sense1 S1 W1 /sens/ BrE AmE noun 1. a feeling about something sense of Afterwards, I felt a great sense of relief. A sense of panic has spread over the country. Employees need the sense of being appreciated. with a sense of something He looked around the room with a sense of achievement. sense that I had the sense that he was lying. 2. the ability to understand or judge something sense of humour British English sense of humor American English (=the ability to understand and enjoy things that are funny) I like Pam – she has a really good sense of humour. sense of direction (=the ability to judge which way you should be going, or what your aims should be) It was dark and he had completely lost his sense of direction. sense of proportion (=the ability to judge what is important and what is not important) Let’s keep a sense of proportion, and not rush to any hasty conclusions. sense of justice/fairness Kids have a natural sense of justice. dress/clothes sense (=the ability to judge which clothes look good) 3. one of the five natural powers of sight, hearing, feeling, taste, and smell, that give us information about the things around us sense of smell/taste/touch etc She has a good sense of smell. Cats have a very acute sense of hearing (=very good, so that they can hear even the smallest sound). Combinations of flavors, textures, and color that can delight the senses. the five senses (=all of the senses) ⇨ ↑sixth sense 4. when someone makes sensible or practical decisions, or behaves in a sensible practical way have the sense to do something (=behave in a sensible way and do what is best in that situation) You should have had the sense to turn off the electricity first. there is no sense in (doing) something spoken (=it is not sensible to do something) There’s no sense in getting upset about it now. see sense (=realize what is the sensible thing to do) I wish the politicians would see sense and stop the war. talk/knock some sense into somebody (=try to make someone behave in a more sensible way) ⇨ ↑common sense 5. make sense a) to have a clear meaning and be easy to understand: Read this and tell me if it makes sense. b) to be a sensible thing to do it makes sense (for somebody) to do something It makes sense to save money while you can. Would it make sense for the city authorities to further restrict parking? c) if something makes sense, there seems to be a good reason or explanation for it: Why did she do a thing like that? It doesn’t seem to make sense. mister-map.com. make (some) sense of something to understand something, especially something difficult or complicated: Can you make any sense of this article? 7. the meaning of a word, sentence, phrase etc: The word ‘record’ has several different senses. Any alteration would spoil the sense of the entire poem. 8. a way in which something can be true or real in a sense/in one sense/in some senses etc (=in one way, in some ways etc) What he says is right, in a sense. The hotel was in no sense (=not at all) comfortable. George was a big man in every sense of the word (=in every way). This is true in a general sense. Communication, in any real sense (=of any real kind), was extremely limited. in a (very) real sense (=used to emphasize that a statement or description is true) A head of a school is a manager in a very real sense. 9. your/her etc senses someone’s ability to think clearly and behave sensibly – used in some expressions when you think that someone has lost this ability come to your senses (=to start to think clearly and behave sensibly again) One day he’ll come to his senses and see what a fool he’s been. See if you can bring her to her senses (=make someone think clearly and behave sensibly). be out of your senses (=have lost the ability to think clearly and behave sensibly) Are you completely out of your senses? ⇨ take leave of your senses at ↑leave2(mister-map.com) 10. talk sense spoken to say things that are reasonable or sensible – often used when you think someone has just said something silly: Talk sense! There’s no way we can afford a new car! 11. regain your senses old-fashioned to stop feeling ↑faint or slightly sick • • • COLLOCATIONS (for Meaning 1) adjectives ▪ a strong/great sense of something He had a strong sense of responsibility. ▪ a real sense of something (=a strong feeling) Children need to feel a real sense of belonging. ▪ a deep sense of something (=a very strong feeling) He felt a deep sense of disappointment. ▪ a growing sense of something (=becoming stronger) She looked around with a growing sense of unease. ▪ a vague/slight sense of something (=not very strong) There was a slight sense of embarrassment. verbs ▪ feel/have a sense of something I felt a great sense of pride. ▪ give somebody a sense of something The job gave her a sense of control over her life. ▪ convey a sense of something We want to convey our sense of excitement to the audience. phrases ▪ a sense of relief/panic/guilt etc We reached the medical centre with a sense of relief. ▪ a sense of purpose/direction (=a feeling that you know what you are trying to achieve) Becoming a mother had given her a new sense of purpose. ▪ a sense of urgency (=a feeling that something is urgent) The rescuers felt a real sense of urgency now. ▪ a sense of responsibility/duty (=a feeling that you must do something because it is right) Parents try to give their children a sense of responsibility. ▪ a sense of loss (=a feeling of sadness for someone or something you no longer have) Many women experience a sense of loss when their children leave home. ▪ a sense of achievement/satisfaction (=a feeling that you have achieved something good) Even a small success gives a sense of achievement. ▪ a sense of security (=a feeling that you are safe) A lack of trust in the parents can undermine the child”s sense of security at home. ▪ a false sense of security (=a feeling that you are safe, which is not actually true) They were lulled into a false sense of security. ▪ a sense of identity (=a feeling of knowing who you are and how you belong to a community) Change can threaten our fragile sense of identity. ▪ a sense of belonging (=a feeling that you belong to a group) The organization tries to foster a sense of belonging through these social events. ▪ a sense of occasion (=a feeling that an event is special or important) It was a marvellous day and there was a real sense of occasion. • • • COLLOCATIONS (for Meaning 2) phrases ▪ a sense of humour British English, a sense of humor American English (=the ability to laugh and enjoy things that are funny) A good teacher needs a sense of humour. ▪ a sense of fun (=the ability to enjoy yourself and make things fun) What I liked about Maria was her sense of fun. ▪ a sense of direction (=the ability to judge which way you should be going) The place was completely dark and I lost all sense of direction. ▪ a sense of proportion (=the ability to judge how important or unimportant something is) It’s important to keep a sense of proportion. ▪ a sense of timing (=the ability to choose the right moment to do or say something) He told the story with an exquisite sense of timing. ▪ a sense of justice/fairness I appealed to her sense of justice. ADJECTIVES/NOUN + sense ▪ a good/great sense of something He is a popular boy with a good sense of humour.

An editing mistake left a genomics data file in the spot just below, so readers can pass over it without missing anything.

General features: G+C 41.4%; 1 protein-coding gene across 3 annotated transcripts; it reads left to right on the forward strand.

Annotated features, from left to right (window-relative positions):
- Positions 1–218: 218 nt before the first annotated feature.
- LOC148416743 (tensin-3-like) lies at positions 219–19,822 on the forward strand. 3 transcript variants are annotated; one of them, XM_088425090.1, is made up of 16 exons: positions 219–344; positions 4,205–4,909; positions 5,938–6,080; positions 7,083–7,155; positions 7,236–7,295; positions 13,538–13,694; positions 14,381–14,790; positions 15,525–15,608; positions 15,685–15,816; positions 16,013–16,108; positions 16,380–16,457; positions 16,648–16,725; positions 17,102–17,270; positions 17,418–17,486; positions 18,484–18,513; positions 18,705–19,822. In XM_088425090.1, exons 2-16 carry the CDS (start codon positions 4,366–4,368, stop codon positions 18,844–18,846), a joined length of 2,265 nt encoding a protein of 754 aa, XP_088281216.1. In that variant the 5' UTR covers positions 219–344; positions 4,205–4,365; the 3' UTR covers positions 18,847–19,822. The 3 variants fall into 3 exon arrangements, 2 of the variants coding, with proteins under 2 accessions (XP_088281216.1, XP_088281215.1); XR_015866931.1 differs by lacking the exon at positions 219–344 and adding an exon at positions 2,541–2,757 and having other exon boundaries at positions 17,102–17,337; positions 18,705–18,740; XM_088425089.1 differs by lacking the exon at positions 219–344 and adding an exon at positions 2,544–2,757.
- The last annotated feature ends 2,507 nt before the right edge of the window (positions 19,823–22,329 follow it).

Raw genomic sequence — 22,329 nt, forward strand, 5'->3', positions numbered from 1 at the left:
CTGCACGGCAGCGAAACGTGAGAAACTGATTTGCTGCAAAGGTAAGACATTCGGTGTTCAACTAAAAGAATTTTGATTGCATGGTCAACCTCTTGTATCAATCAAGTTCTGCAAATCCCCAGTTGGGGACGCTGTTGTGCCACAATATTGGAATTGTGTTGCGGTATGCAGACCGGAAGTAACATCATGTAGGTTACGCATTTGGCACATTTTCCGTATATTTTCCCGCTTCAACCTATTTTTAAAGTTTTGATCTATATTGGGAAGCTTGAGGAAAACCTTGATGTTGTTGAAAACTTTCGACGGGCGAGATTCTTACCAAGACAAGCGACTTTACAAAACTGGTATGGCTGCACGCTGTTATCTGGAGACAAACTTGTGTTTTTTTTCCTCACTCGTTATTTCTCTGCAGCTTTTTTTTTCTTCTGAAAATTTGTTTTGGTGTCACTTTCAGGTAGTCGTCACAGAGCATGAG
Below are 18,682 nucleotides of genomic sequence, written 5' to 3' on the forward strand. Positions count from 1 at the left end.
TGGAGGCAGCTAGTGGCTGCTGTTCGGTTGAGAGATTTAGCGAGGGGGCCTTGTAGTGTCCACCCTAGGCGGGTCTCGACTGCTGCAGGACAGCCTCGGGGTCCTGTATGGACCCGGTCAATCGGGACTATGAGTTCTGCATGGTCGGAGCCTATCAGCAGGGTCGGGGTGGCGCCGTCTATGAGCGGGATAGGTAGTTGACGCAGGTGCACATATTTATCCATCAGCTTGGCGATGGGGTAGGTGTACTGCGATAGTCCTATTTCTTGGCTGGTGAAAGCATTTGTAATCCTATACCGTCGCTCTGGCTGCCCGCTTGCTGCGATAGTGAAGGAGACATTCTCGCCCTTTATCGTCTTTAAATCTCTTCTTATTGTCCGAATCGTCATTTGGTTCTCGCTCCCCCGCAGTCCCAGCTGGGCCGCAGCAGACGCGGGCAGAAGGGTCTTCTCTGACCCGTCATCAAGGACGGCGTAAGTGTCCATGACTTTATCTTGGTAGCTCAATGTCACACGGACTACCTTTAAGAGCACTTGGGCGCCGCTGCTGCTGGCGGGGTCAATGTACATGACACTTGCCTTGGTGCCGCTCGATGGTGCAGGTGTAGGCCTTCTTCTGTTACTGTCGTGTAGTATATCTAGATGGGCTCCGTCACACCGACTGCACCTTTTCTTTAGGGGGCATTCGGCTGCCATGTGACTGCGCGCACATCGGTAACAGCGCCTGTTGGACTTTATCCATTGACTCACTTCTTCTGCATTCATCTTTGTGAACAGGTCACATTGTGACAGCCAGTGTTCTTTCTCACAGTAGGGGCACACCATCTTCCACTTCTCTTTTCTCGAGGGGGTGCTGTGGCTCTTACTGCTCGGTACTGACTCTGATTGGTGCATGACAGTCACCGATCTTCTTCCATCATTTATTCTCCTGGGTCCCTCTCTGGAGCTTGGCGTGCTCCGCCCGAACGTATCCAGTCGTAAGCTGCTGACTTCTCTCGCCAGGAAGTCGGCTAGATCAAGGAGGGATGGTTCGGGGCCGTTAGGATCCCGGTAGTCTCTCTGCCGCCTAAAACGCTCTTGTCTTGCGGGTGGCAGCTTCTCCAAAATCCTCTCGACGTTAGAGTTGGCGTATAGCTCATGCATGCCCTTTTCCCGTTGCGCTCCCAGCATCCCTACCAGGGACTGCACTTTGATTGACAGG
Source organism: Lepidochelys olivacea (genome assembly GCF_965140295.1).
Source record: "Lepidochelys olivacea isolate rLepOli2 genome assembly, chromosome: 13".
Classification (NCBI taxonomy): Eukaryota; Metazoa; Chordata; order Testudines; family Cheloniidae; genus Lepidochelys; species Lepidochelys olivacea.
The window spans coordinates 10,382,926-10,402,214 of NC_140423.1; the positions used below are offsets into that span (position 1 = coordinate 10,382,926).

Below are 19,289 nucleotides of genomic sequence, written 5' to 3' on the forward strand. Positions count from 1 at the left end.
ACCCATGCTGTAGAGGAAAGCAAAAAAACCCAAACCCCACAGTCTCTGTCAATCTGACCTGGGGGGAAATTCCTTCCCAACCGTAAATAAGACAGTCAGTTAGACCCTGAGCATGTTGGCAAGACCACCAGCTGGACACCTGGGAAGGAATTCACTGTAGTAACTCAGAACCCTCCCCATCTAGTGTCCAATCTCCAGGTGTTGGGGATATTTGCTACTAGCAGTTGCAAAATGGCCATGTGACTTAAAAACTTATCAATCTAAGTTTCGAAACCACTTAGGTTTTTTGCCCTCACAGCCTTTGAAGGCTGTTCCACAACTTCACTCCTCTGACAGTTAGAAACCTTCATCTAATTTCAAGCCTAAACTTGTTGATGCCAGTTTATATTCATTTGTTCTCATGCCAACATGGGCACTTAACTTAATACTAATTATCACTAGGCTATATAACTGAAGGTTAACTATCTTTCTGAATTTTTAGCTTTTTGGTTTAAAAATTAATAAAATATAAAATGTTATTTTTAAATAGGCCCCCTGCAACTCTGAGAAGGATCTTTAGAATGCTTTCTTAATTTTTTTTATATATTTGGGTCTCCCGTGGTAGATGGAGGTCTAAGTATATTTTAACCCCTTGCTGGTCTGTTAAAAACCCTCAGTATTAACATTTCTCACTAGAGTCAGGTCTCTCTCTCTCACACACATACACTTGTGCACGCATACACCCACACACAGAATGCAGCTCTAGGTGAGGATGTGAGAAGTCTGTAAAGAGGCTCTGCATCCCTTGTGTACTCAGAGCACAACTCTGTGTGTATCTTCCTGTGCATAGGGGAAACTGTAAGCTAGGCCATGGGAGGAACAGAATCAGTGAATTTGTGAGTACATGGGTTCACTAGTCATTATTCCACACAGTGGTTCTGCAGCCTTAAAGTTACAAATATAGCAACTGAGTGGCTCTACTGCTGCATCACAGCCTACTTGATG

▪ a natural sense of something (=a natural ability) She did not have a natural sense of direction. ▪ a keen sense of something (=a good ability to judge something) As a lawyer, he had a keen sense of the value of political connections. ▪ dress/clothes sense (=an ability to choose clothes well) Her dress sense was faultless. ▪ business sense (=an ability to make good decisions in business) Few young people have much business sense. verbs ▪ have a sense of something She seems to have a great sense of the right thing to say. ▪ lose your sense of something Come on! Have you lost your sense of humour? ▪ lose all sense of something He seemed to have lost all sense of proportion. ▪ keep/retain a sense of something Throughout it all she retained her sense of fun. • • • COLLOCATIONS (for Meaning 3) phrases ▪ a sense of smell/taste/touch etc We lose some of the sense of taste as we get older. ▪ the five senses We use all five senses to explore the world around us. adjectives ▪ a good/keen/acute sense of something Pigs have a keen sense of smell. ▪ a poor sense of something Owls and other predatory birds have a poor sense of smell. verbs ▪ have a sense of something You have to have a good sense of hearing to play the violin. ▪ lose your sense of something I think I’m losing my sense of smell. • • • COLLOCATIONS (for Meaning 8) phrases ▪ in a sense (also in one sense) The results are not terribly surprising in one sense. ▪ in some sense (also in some senses) George was perfectly right in some senses. ▪ in every sense He is lucky in every sense. ▪ in no sense (=not at all) This is in no sense a criticism. ▪ in a general/broad sense In a general sense, a rapid rate of technological change creates uncertainty. ▪ in a (very) real sense (=used to emphasise that a statement or description is true) The truth is that in a very real sense most families in Britain are not poor. ▪ in a literal sense (=according to the actual or physical meaning of words) I wasn”t suggesting that in a literal sense.II.sense2 BrE AmE verb 1. if you sense something, you feel that it exists or is true, without being told or having proof: Perhaps he sensed your distrust. sense (that) I could sense that something was wrong. sense what/how/who etc Hugo had already sensed how unhappy she was. sense danger/trouble If a prairie dog senses danger, he whistles a warning. 2. if a machine senses something, it discovers and records it: an electronic device used for sensing intruders • • • COLLOCATIONS (for Meaning 2) nouns ▪ sense danger He stiffened, sensing danger. ▪ sense trouble The other women, sensing trouble, immediately began to edge away. ▪ sense the tension I could sense the tension in the court as the jury returned. ▪ sense sb’s presence (=be aware that someone is there) He sensed her presence, but didn’t look at her. ▪ sense sb’s fear/excitement/reluctance etc Luke paused and she sensed his reluctance to continue.
▪ sense sb’s mood (=be aware of how someone is feeling) He instinctively sensed her mood and changed the subject.sensehu◎※danh từ ■giác quan ☆the five senses ngũ quan ■tri giác, cảm giác ☆errors of sense những sự sai lầm của tri giác ■ý thức ☆sense of responsibility ý thức trách nhiệm ☆to labour under a sense of wrong bị giày vò vì biết mình có lỗi ■khả năng phán đoán, khả năng thưởng thức ☆sense of beauty khả năng thưởng thức cái đẹp ■sự khôn ngoan; sự thông minh ☆good (common) sense lẽ thường; lương tri ☆person of sense người thông minh, người biết lẽ phải ■nghĩa, ý nghĩa ☆these sentences do not make sense những câu này không có ý nghĩa gì cả ☆what you say is true in a sense về một ý nghĩa nào đó thì điều anh nói là đúng ■ý nghĩa, tình cảm chung ☆to take the sense of a meeting nắm ý nghĩ tình cảm chung của mọi người trong cuộc họp ■hướng, chiều ☆sense of a vector chiều của vectơ 〆to be one”s senses ✓đầu óc minh mẫn 〆to be out of one”s senses 〆to take leave of one”s senses ✓điên, dại 〆to bring someone to his senses ✓(xem) bring 〆to frighten somebody out of his senses ✓làm cho ai sợ hết hồn hết vía 〆to lose one”s senses ✓mất trí khôn ✓bất tỉnh nhân sự ☆to talk sense nói khôn, không nói vớ vẩn ※ngoại động từ ■thấy, cảm thấy, có cảm giác, có cảm tưởng ■(từ Mỹ,nghĩa Mỹ), (thông tục) hiểu